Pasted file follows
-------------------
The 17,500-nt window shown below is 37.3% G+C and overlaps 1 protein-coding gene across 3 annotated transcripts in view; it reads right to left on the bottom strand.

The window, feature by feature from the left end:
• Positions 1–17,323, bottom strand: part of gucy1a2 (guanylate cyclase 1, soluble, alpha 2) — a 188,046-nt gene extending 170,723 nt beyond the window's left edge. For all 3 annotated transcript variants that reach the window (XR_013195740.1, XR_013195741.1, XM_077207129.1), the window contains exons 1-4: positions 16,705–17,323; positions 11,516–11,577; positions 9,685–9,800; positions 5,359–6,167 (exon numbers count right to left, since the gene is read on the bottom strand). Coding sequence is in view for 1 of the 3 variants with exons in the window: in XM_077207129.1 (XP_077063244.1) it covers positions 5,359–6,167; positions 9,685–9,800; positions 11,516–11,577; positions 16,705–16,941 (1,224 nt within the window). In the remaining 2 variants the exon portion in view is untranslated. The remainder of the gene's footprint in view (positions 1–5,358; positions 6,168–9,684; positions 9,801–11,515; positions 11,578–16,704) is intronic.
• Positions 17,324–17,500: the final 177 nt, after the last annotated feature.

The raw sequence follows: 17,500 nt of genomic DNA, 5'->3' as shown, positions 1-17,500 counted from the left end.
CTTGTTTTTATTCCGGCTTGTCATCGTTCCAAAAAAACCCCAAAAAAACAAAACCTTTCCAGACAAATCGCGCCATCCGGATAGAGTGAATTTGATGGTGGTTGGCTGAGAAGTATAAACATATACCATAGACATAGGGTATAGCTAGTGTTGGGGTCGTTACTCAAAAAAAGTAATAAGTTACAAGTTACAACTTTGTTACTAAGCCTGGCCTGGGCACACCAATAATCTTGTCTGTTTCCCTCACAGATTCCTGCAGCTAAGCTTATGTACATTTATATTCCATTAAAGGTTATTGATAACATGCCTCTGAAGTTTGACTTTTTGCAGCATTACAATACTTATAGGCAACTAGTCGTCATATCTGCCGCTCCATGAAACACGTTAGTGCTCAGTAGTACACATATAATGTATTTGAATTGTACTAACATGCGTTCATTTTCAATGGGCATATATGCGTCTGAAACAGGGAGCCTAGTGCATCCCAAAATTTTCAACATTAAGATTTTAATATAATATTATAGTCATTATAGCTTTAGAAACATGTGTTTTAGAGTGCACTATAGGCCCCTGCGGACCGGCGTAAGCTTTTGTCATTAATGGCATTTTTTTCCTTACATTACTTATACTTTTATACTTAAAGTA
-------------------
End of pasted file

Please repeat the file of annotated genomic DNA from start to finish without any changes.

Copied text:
The 17,500-nt window shown below is 37.3% G+C and overlaps 1 protein-coding gene across 3 annotated transcripts in view; it reads right to left on the bottom strand.

The window, feature by feature from the left end:
• Positions 1–17,323, bottom strand: part of gucy1a2 (guanylate cyclase 1, soluble, alpha 2) — a 188,046-nt gene extending 170,723 nt beyond the window's left edge. For all 3 annotated transcript variants that reach the window (XR_013195740.1, XR_013195741.1, XM_077207129.1), the window contains exons 1-4: positions 16,705–17,323; positions 11,516–11,577; positions 9,685–9,800; positions 5,359–6,167 (exon numbers count right to left, since the gene is read on the bottom strand). Coding sequence is in view for 1 of the 3 variants with exons in the window: in XM_077207129.1 (XP_077063244.1) it covers positions 5,359–6,167; positions 9,685–9,800; positions 11,516–11,577; positions 16,705–16,941 (1,224 nt within the window). In the remaining 2 variants the exon portion in view is untranslated. The remainder of the gene's footprint in view (positions 1–5,358; positions 6,168–9,684; positions 9,801–11,515; positions 11,578–16,704) is intronic.
• Positions 17,324–17,500: the final 177 nt, after the last annotated feature.

The raw sequence follows: 17,500 nt of genomic DNA, 5'->3' as shown, positions 1-17,500 counted from the left end.
CTTGTTTTTATTCCGGCTTGTCATCGTTCCAAAAAAACCCCAAAAAAACAAAACCTTTCCAGACAAATCGCGCCATCCGGATAGAGTGAATTTGATGGTGGTTGGCTGAGAAGTATAAACATATACCATAGACATAGGGTATAGCTAGTGTTGGGGTCGTTACTCAAAAAAAGTAATAAGTTACAAGTTACAACTTTGTTACTAAGCCTGGCCTGGGCACACCAATAATCTTGTCTGTTTCCCTCACAGATTCCTGCAGCTAAGCTTATGTACATTTATATTCCATTAAAGGTTATTGATAACATGCCTCTGAAGTTTGACTTTTTGCAGCATTACAATACTTATAGGCAACTAGTCGTCATATCTGCCGCTCCATGAAACACGTTAGTGCTCAGTAGTACACATATAATGTATTTGAATTGTACTAACATGCGTTCATTTTCAATGGGCATATATGCGTCTGAAACAGGGAGCCTAGTGCATCCCAAAATTTTCAACATTAAGATTTTAATATAATATTATAGTCATTATAGCTTTAGAAACATGTGTTTTAGAGTGCACTATAGGCCCCTGCGGACCGGCGTAAGCTTTTGTCATTAATGGCATTTTTTTCCTTACATTACTTATACTTTTATACTTAAAGTA